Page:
The influence of Monochromatic Infrared Energy (MIRE) on microcirculation in lower limb

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The influence of Monochromatic Infrared Energy (MIRE) on microcirculation in lower limb

 

Author: Mak, Chi-hang
Title: The influence of Monochromatic Infrared Energy (MIRE) on microcirculation in lower limb
Degree: M.Sc.
Year: 2010
Subject: Hong Kong Polytechnic University -- Dissertations
Infrared radiation in medicine
Microcirculation -- Measurement.
Leg -- Abnormalities -- Patients -- Rehabilitation.
Department: Dept. of Rehabilitation Sciences
Pages: xiv, 68 leaves : ill. ; 30 cm.
InnoPac Record: http://library.polyu.edu.hk/record=b2353073
URI: http://theses.lib.polyu.edu.hk/handle/200/5661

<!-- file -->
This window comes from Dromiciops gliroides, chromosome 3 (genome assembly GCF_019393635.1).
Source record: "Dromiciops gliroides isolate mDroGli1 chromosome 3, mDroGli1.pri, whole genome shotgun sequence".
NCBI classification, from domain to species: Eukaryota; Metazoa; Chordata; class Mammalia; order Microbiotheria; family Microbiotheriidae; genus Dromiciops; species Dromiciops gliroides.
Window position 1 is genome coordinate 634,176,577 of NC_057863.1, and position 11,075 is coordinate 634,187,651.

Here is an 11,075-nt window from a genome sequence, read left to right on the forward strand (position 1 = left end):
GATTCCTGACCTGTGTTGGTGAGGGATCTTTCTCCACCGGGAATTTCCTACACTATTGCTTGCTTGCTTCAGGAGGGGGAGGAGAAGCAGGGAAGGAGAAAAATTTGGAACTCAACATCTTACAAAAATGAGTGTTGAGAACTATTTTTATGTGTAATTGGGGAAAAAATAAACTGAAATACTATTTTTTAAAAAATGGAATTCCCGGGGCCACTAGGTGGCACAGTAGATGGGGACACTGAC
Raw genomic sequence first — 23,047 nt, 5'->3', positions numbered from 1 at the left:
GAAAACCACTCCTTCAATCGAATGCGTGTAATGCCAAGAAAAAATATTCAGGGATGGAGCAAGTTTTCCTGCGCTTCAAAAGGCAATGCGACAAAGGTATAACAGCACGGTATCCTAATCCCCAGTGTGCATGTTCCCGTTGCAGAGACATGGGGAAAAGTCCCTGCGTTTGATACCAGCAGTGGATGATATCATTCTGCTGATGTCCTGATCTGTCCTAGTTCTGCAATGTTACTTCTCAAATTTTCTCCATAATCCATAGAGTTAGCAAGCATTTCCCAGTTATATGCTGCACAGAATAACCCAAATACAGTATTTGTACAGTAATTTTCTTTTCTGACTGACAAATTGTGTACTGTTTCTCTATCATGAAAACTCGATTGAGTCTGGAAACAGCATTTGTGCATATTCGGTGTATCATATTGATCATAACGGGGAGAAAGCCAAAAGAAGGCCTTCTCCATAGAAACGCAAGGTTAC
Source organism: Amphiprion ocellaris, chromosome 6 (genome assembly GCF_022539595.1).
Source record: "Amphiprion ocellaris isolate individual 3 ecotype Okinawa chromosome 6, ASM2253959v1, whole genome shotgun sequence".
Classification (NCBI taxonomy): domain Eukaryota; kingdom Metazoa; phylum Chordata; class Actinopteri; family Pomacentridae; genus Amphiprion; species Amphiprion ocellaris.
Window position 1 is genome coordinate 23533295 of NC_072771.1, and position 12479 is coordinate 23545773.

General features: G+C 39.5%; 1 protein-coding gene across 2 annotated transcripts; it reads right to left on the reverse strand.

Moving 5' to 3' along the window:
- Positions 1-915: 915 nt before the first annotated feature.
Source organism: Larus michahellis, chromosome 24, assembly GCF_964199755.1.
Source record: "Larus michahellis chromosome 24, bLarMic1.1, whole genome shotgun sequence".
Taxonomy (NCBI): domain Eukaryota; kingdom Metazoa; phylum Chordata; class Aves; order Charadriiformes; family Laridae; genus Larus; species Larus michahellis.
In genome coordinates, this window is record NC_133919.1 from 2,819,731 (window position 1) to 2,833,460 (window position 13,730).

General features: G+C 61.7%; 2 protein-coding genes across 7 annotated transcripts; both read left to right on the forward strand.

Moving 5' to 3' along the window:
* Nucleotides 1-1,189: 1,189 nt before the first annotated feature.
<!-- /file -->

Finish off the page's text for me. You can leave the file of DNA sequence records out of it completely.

Abstract: Monochromatic Infrared Energy (MIRE) is a photo therapy which has approved by the Food and Drug Administration in America for increasing circulation and reducing pain. Clinically. it is used to promote wound healing and improve diabetic sensory neuropathy. It is known that an increase in microcirculation is an important factor that enhances tissue healing by providing a positive healing environment and promoting the different processes during healing. Previously, there was only a case study demonstrated an increase in microcirculation in human after receiving MIRE treatment without any control group. There is a lack of randomized controlled trial to study on the influence of MIRE on the microcirculation of the skin surface of feet in healthy subjects. A randomized placebo-controlled trial was carried out. Thirty healthy volunteers were recruited by convenience sampling in the study. They were randomly assigned either to receive either active MIRE treatment with the dosage set at 1.3 J/cm²/min (active MIRE group); sham MIRE treatment (placebo group); or hot packs (control group) on the left feet for 30 minutes. The reason of applying the hot packs in the control group was to mimick the warm sensation produced by active MIRE to the subjects during the operation. The main outcome measures including capillary blood cell velocity (CBV), superficial skin blood flow (Flux) and skin temperature (°C) over the feet of subjects were recorded by using a video capillaroscopy and a laser Doppler flowmetry before and after the intervention. The difference of both the changes in CBV and Flux recorded among the three groups reached significance (both p < 0.05). Post-hoc comparisons showed that the active MIRE group had a significantly greater increase in both the CBV and Flux as compared with the placebo group and control group (all p < 0.05). No significant difference in the changes of skin temperature was found between the three groups (all p-values > 0.05). In conclusion, a 30-minute MIRE treatment significantly increased the CBV and Flux of the feet as compared with a sham MIRE group and a control group. The skin temperature for all groups remained stable during the study, so the increase in blood circulation by active MIRE was not due to the mild heating effects produced by MIRE. Since the increase of microcircu1ation is an important factor that enhances tissue healing, MIRE could be used to enhance the tissue healing process by increasing the microcirculation.

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